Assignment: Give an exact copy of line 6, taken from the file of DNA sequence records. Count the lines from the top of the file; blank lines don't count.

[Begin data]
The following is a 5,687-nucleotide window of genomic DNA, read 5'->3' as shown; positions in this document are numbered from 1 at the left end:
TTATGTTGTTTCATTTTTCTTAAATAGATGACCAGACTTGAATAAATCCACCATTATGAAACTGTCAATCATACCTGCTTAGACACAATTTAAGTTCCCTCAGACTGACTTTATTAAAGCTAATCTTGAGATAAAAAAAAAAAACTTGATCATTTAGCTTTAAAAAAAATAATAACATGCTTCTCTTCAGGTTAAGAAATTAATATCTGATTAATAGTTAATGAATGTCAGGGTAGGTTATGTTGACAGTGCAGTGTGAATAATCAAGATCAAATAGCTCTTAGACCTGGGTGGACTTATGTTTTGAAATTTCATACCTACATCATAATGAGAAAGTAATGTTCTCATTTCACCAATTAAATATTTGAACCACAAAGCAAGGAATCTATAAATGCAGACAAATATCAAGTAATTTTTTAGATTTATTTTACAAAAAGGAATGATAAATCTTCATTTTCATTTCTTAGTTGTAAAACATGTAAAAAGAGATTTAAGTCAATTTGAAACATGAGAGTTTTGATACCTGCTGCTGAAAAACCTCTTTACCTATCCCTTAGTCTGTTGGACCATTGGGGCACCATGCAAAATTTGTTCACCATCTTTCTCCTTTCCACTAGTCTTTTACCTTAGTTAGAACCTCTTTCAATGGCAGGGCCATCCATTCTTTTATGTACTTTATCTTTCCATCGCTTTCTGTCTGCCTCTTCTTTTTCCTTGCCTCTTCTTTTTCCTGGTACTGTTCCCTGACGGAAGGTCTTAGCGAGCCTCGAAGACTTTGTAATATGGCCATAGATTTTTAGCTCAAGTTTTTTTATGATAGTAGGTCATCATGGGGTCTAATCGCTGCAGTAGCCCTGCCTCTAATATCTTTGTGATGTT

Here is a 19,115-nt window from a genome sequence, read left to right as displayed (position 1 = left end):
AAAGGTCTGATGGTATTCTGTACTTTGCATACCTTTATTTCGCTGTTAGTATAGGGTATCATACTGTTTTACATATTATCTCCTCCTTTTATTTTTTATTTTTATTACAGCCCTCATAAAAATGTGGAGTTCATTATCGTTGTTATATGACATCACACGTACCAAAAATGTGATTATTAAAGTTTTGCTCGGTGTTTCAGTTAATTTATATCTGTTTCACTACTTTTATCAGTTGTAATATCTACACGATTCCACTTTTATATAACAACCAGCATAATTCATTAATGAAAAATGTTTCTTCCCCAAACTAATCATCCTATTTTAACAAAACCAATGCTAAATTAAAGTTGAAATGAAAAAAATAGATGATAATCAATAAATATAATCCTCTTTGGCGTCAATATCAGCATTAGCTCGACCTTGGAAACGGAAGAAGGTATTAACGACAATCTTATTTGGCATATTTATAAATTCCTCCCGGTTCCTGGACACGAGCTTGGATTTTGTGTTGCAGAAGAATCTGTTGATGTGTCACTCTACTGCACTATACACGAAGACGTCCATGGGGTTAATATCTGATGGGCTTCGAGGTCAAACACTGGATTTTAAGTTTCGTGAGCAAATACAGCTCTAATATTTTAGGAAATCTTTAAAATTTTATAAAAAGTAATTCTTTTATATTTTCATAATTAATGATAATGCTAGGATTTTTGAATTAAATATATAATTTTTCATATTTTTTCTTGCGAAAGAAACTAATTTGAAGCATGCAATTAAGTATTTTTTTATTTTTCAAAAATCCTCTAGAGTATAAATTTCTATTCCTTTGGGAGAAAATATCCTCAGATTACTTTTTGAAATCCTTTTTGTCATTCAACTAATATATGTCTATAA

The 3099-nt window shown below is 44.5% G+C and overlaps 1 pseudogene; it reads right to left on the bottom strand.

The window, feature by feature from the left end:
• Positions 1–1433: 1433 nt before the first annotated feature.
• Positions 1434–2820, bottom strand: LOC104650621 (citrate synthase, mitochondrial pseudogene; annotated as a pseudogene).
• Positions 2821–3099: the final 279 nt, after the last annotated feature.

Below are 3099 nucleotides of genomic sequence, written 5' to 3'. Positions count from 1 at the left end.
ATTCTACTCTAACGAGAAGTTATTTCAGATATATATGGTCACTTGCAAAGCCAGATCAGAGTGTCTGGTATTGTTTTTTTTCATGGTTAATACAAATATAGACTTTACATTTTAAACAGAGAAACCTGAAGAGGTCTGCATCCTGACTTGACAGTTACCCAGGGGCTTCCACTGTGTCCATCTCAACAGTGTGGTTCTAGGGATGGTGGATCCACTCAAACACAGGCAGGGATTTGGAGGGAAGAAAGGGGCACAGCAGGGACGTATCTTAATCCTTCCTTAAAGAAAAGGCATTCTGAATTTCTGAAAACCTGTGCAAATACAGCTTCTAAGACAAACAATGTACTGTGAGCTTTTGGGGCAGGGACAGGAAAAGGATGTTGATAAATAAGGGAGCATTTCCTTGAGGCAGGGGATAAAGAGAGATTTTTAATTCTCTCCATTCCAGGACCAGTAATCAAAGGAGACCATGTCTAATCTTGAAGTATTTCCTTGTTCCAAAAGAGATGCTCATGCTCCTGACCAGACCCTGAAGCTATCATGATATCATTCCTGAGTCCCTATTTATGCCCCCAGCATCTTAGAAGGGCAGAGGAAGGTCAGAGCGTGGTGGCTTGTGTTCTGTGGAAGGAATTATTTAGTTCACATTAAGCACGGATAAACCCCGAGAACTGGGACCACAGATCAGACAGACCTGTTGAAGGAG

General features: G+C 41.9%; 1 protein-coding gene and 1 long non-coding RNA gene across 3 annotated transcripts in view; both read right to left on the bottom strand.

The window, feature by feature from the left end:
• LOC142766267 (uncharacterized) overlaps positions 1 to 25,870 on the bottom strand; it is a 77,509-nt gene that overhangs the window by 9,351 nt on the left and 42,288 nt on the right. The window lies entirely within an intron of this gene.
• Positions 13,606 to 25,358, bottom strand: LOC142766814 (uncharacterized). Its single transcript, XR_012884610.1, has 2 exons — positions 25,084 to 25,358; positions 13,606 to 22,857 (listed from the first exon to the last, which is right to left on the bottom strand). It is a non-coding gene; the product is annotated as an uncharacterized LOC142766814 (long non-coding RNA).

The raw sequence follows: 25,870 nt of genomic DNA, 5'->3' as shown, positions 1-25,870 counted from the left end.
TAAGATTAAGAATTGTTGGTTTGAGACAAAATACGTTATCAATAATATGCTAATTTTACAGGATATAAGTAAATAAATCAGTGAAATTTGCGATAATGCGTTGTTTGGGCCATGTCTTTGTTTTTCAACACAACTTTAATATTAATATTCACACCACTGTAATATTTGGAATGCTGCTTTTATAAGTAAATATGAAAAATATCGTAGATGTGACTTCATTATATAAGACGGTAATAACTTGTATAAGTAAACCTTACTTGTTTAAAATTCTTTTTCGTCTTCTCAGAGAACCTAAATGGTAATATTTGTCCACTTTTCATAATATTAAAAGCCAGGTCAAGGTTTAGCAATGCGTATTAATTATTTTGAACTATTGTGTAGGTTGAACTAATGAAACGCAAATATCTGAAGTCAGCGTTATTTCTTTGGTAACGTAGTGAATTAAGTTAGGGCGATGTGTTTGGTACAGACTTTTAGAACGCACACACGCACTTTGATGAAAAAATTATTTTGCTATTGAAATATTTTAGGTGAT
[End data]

The window, feature by feature from the left end: